Ian A. Anderson | 23 March 2018

By | March 11, 2018

To his considerable surprise, Ian Anderson is doing solo gigs for the first time since the early 1970s. He’s long-since naturally combined most of the musical elements of his 50 year career in old time English psych folk blues world twangery into a recognisably individual whole.

Caught up in the late 1960s blues boom, mentored by Alexis Korner and supported by radio DJs like John Peel, his first proper album Stereo Death Breakdown came out on Liberty/UA in 1969 to coincide with a national tour on which Ian Anderson’s Country Blues Band supported blues legend Mississippi Fred McDowell. But soon, performing regularly in key venues of the day like London’s Les Cousins and the Bristol Troubadour, he took a sideways swerve into what now gets called ‘psych folk’. He released 4 solo albums of original song material, 3 of them on the legendary Village Thing label, and appeared at the very first Glastonbury festival.

By the mid-’70s he’d returned to folk, blues & roots material, but with his own accent. His duo Hot Vultures with Maggie Holland (3 albums) toured extensively internationally, before joing with English traditional musicians in The English Country Blues Band (2 albums) and big band Tiger Moth (2 albums). Then, from the end of the ’80s, he took a long break from live performances while he concentrated on broadcasting, producing records by world music artists, and other music-related activities – other than doing occasional live things “for fun and no money.”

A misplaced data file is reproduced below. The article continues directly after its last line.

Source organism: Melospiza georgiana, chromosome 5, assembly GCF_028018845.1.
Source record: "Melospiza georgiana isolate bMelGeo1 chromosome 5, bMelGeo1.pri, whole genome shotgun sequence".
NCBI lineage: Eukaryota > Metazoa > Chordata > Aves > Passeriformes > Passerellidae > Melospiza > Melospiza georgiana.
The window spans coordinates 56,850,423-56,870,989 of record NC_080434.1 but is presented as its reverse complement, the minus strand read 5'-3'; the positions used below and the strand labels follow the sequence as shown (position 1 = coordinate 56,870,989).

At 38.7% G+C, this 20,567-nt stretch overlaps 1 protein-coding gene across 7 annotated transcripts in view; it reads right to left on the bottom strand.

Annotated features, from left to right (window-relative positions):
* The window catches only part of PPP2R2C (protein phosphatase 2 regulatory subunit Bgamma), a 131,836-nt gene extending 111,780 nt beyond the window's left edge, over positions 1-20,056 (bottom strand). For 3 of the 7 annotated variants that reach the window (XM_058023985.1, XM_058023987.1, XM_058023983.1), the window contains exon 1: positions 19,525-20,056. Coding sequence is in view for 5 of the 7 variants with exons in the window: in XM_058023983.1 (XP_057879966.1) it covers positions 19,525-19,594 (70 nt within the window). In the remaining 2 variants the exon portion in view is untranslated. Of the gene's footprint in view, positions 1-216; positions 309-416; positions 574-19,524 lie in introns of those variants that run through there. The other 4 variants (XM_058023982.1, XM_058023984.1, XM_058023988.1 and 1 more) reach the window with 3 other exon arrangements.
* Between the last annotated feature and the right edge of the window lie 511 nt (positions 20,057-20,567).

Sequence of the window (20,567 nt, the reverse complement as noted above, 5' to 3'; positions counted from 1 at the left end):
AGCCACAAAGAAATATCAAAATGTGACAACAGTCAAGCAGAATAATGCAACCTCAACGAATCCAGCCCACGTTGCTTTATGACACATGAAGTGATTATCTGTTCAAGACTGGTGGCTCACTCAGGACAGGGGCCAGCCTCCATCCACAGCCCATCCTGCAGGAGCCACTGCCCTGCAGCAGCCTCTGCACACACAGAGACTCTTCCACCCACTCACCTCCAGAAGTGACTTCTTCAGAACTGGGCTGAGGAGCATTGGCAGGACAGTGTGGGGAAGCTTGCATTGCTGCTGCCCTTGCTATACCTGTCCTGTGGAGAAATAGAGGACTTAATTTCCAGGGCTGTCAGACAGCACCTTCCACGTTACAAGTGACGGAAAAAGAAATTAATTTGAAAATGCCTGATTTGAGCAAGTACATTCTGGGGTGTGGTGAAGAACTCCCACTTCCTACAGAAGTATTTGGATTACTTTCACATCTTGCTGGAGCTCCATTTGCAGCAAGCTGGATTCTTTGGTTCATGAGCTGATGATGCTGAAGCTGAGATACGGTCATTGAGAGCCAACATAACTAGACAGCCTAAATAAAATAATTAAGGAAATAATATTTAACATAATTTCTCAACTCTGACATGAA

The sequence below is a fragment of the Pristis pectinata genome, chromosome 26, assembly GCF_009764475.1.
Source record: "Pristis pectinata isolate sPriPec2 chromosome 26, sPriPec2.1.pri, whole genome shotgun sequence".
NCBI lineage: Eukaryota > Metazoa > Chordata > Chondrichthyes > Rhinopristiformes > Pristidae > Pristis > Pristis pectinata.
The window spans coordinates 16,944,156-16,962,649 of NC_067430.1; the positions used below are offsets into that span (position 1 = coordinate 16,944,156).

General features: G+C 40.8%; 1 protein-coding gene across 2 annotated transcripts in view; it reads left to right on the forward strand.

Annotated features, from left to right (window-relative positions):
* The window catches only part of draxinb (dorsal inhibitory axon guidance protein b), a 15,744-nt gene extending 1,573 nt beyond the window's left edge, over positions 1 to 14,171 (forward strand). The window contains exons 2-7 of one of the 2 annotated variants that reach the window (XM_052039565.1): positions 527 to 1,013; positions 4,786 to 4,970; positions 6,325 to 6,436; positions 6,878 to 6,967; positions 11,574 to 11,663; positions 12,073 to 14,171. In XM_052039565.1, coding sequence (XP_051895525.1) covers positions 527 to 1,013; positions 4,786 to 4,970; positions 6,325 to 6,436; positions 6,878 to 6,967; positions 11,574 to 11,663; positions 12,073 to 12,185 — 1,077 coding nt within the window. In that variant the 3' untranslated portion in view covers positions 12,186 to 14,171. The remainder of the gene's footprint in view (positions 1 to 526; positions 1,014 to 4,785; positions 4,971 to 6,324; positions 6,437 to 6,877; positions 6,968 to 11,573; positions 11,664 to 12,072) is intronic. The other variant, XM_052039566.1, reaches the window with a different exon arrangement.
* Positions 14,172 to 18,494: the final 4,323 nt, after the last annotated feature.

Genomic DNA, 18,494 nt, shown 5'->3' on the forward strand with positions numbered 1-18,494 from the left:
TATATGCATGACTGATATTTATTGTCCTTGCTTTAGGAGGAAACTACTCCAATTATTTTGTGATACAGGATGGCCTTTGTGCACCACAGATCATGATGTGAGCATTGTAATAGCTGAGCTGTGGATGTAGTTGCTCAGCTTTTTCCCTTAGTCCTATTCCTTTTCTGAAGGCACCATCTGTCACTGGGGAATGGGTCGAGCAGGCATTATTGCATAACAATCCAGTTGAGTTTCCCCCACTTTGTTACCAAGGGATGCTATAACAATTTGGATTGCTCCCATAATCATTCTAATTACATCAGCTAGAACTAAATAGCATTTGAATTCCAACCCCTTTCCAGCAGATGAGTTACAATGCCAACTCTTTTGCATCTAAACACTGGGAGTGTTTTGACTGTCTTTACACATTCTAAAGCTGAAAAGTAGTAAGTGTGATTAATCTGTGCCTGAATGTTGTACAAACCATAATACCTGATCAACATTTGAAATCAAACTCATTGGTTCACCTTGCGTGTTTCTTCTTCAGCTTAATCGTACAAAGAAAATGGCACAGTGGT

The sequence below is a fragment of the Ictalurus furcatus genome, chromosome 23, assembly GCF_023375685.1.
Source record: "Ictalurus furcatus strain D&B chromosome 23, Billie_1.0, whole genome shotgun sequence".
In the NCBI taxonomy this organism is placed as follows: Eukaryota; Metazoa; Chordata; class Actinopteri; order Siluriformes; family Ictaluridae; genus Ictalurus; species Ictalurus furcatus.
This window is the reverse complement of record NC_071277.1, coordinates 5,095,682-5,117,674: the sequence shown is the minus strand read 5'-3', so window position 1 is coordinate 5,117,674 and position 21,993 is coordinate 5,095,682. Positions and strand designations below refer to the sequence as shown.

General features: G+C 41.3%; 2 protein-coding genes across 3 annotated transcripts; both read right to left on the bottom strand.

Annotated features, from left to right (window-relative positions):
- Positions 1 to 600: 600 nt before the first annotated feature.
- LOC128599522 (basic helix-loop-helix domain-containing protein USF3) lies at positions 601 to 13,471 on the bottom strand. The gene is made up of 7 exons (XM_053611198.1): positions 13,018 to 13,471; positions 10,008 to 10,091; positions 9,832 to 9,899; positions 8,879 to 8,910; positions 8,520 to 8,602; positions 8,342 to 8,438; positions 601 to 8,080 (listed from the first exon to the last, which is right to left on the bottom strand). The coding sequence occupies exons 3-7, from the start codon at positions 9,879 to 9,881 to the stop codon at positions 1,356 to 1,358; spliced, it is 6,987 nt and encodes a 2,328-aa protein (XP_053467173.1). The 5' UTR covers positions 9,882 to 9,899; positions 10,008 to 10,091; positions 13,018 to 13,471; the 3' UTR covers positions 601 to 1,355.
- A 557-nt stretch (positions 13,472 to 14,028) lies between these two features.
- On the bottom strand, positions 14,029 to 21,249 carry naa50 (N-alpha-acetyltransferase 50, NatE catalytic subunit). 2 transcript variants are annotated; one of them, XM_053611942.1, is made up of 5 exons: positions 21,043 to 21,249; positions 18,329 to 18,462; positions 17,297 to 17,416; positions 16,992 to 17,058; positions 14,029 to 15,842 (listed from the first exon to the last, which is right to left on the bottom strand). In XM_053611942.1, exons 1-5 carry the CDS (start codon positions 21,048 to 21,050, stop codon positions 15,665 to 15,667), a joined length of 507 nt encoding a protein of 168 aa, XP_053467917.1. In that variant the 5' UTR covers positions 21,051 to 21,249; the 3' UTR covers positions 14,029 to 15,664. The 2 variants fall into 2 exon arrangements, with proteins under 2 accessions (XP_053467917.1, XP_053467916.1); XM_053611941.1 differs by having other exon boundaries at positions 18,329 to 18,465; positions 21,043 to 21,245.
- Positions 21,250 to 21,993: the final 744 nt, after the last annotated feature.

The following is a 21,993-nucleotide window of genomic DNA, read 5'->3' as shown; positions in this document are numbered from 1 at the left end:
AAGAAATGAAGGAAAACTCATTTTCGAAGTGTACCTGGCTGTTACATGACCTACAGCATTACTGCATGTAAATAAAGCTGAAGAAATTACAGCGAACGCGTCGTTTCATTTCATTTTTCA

Everything changed again in the 21st century. Following a command performance for folk legend Shirley Collins, the Blue Blokes 3 (an impromptu trio with 3 Mustaphas 3’s Ben Mandelson and PiL’s Lu Edmonds) made an album and toured nationally. After this he and Mandelson continued recording and live dates as the duo The False Beards, and in 2016 Hot Vultures re-united for a successful summer tour.

Re-enthused, in early 2017 Ian decided to try a few solo gigs again, “to scare myself.” They actually turned out rather well, so it’s back to first principles, in recording too. “I’m now older than all those ancient singers were who inspired me when I was starting out,” he says. “So I’d better get on with enjoying it while I can!”


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